A controversy among the Baptists flared in 1887 with Spurgeon’s first “Down-grade” article, published in The Sword & the Trowel. In the ensuing “Downgrade Controversy,” the Metropolitan Tabernacle disaffiliated from the Baptist Union, effectuating Spurgeon’s congregation as the world’s largest self-standing church. Spurgeon framed the controversy in this way:
Believers in Christ’s atonement are now in declared union with those who make light of it; believers in Holy Scripture are in confederacy with those who deny plenary inspiration; those who hold evangelical doctrine are in open alliance with those who call the fall a fable, who deny the personality of the Holy Ghost, who call justification by faith immoral, and hold that there is another probation after death… It is our solemn conviction that there should be no pretence of fellowship. Fellowship with known and vital error is participation in sin.
The Controversy took its name from Spurgeon’s use of the term “Downgrade” to describe certain other Baptists’ outlook toward the Bible (i.e., they had “downgraded” the Bible and the principle of sola scriptura). Spurgeon alleged that an incremental creeping of the Graf-Wellhausen hypothesis, Charles Darwin’s theory of evolution, and other concepts were weakening the Baptist Union. Spurgeon emphatically decried the doctrine that resulted:
Assuredly the New Theology can do no good towards God or man; it, has no adaptation for it. If it were preached for a thousand years by all the most earnest men of the school, it would never renew a soul, nor overcome pride in a single human heart.
The standoff caused division amongst the Baptists and other non-conformists, and is regarded by many as an important paradigm.[a]
Spurgeon strongly opposed the owning of slaves. He lost support from the Southern Baptists, sales of his sermons dropped to a few, and he received scores of threatening and insulting letters as a consequence.
Not so very long ago our nation tolerated slavery in our colonies. Philanthropists endeavored to destroy slavery; but when was it utterly abolished? It was when Wilberforce roused the church of God, and when the church of God addressed herself to the conflict, then she tore the evil thing to pieces. I have been amused with what Wilberforce said the day after they passed the Act of Emancipation. He merrily said to a friend when it was all done, “Is there not something else we can abolish?” That was said playfully, but it shows the spirit of the church of God. She lives in conflict and victory; her mission is to destroy everything that is bad in the land.
The Best Warcry, March 4th, 1883′
In a letter to the Christian Watchman and Reflector (Boston), Spurgeon declared:
I do from my inmost soul detest slavery . . . and although I commune at the Lord’s table with men of all creeds, yet with a slave-holder I have no fellowship of any sort or kind. Whenever [a slave-holder] has called upon me, I have considered it my duty to express my detestation of his wickedness, and I would as soon think of receiving a murderer into my church . . . as a man stealer.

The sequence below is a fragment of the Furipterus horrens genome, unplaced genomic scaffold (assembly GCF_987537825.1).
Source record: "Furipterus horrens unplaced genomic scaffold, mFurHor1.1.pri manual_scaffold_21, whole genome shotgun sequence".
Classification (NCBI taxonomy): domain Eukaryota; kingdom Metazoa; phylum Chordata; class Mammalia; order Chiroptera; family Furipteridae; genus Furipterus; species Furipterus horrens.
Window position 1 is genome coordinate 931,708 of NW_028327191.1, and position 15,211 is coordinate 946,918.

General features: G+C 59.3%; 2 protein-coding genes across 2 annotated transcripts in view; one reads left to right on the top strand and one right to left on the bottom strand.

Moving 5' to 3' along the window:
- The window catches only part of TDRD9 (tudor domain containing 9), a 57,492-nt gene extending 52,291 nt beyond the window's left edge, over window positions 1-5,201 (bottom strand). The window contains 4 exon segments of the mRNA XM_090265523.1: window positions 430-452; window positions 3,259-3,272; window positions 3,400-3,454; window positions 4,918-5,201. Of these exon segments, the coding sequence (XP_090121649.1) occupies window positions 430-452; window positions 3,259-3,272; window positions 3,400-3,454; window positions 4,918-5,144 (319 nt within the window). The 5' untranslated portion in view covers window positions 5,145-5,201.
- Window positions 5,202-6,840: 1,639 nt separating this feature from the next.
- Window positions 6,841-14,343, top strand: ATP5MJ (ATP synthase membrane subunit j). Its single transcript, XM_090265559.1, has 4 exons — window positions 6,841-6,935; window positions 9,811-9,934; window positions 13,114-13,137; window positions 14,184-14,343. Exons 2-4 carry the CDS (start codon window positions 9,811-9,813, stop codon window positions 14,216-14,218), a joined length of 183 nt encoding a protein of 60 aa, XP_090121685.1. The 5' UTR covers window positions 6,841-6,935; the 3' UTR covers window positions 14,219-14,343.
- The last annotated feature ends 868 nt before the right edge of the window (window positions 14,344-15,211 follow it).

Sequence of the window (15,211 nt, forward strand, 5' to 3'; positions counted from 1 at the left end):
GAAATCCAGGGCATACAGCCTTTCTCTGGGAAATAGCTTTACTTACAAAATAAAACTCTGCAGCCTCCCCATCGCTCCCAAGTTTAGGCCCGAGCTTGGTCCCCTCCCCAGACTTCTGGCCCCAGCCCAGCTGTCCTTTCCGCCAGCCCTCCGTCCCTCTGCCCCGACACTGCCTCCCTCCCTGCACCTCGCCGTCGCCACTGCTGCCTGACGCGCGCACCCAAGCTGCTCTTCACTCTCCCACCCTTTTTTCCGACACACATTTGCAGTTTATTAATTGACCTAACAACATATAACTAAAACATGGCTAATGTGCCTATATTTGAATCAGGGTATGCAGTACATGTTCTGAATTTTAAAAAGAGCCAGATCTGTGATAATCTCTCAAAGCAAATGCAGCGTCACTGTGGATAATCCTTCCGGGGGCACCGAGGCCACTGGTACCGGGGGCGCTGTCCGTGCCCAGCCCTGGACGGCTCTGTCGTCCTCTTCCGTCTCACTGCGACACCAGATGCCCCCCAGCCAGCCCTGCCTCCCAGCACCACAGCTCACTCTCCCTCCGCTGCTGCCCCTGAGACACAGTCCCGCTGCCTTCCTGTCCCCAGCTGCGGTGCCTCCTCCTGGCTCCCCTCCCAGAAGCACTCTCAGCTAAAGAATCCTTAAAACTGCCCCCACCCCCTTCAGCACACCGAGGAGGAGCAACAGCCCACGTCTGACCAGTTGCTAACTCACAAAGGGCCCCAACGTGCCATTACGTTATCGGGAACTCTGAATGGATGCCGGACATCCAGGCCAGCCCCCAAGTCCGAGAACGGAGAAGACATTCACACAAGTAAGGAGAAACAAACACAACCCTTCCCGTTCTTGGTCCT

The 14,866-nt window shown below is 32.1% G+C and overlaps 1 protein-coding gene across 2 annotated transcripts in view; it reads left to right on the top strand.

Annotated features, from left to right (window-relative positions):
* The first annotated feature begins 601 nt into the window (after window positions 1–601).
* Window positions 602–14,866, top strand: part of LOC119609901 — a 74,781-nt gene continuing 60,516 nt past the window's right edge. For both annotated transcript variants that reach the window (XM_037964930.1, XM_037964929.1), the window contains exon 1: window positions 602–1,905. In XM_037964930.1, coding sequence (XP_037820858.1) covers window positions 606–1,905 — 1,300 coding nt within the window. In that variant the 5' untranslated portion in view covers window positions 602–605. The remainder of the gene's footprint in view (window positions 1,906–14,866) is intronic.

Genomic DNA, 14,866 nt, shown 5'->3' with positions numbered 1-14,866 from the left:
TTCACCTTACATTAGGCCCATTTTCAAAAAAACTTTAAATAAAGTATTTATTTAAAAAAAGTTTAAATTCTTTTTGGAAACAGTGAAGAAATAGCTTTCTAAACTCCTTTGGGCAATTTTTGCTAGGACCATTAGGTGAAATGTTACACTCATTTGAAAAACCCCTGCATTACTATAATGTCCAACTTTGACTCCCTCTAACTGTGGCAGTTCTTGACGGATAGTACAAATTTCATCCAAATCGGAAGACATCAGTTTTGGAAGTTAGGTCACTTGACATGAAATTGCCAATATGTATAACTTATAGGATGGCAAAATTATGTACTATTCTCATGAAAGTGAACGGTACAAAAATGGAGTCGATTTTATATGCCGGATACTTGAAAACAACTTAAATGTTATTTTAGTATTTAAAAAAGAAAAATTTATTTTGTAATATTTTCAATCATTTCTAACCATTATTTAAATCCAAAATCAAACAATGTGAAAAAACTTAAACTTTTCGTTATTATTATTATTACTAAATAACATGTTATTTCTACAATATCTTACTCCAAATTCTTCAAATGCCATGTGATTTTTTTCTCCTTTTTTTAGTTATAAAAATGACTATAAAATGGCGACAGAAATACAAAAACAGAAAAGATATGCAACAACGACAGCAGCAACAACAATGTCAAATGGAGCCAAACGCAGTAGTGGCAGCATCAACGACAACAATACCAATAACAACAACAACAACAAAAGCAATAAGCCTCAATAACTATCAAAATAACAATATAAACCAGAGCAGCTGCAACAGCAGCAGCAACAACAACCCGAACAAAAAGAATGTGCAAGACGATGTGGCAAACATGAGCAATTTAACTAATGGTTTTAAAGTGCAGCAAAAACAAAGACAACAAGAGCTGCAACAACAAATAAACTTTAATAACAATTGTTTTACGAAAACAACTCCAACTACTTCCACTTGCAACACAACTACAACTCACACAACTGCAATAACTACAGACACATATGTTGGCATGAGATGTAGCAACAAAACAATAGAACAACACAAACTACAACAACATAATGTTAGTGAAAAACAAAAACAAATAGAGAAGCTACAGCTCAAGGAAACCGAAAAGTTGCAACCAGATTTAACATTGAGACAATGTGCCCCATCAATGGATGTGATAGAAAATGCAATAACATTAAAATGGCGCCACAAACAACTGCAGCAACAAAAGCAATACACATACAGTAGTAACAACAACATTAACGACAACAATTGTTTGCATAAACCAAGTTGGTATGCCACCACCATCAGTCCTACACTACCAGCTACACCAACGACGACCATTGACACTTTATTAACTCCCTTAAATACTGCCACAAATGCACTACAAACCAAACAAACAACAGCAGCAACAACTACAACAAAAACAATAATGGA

Like other Baptists of his time, despite opposing Dispensationalism, Spurgeon anticipated the restoration of the Jews to inhabit the Promised Land.
We look forward, then, for these two things. I am not going to theorize upon which of them will come first – whether they shall be restored first, and converted afterwards – or converted first and then restored. They are to be restored and they are to be converted, too.
The Restoration And Conversion of the Jews. Ezekiel 37.1-10, June 16th, 1864
Spurgeon’s wife was often too ill to leave home to hear him preach. Spurgeon also suffered ill health toward the end of his life, afflicted by a combination of rheumatism, gout and Bright’s disease. He often recuperated at Menton, near Nice, France, where he died on 31 January 1892. He enjoyed cigars and smoked a “F. P Del Rio y Ca.” in his last days according to his grandson. Spurgeon was survived by his wife and sons. His remains were buried at West Norwood Cemetery in London, where the tomb is still visited by admirers. His son Tom became the pastor of the Metropolitan Tabernacle after his father died.
William Jewell College in Liberty, Missouri purchased Spurgeon’s 5,103-volume library collection for £500 ($2500) in 1906. The collection was purchased by Midwestern Baptist Theological Seminary in Kansas City, Missouri in 2006 for $400,000 and can be seen on display at the Spurgeon Center on the campus of Midwestern Seminary. A special collection of Spurgeon’s handwritten sermon notes and galley proofs from 1879-91 resides at Samford University in Birmingham, Alabama. Spurgeon’s College in London also has a small number of notes and proofs.
Spurgeon’s personal Bible, with his handwritten notes is on display in the library of the Southern Baptist Theological Seminary in Louisville, KY
Spurgeon’s works have been translated into many languages and Moon’s and Braille type for the blind. He also wrote many volumes of commentaries and other types of literature.
Spurgeon near the end of his life.
A five volume set of Spurgeon’s sermons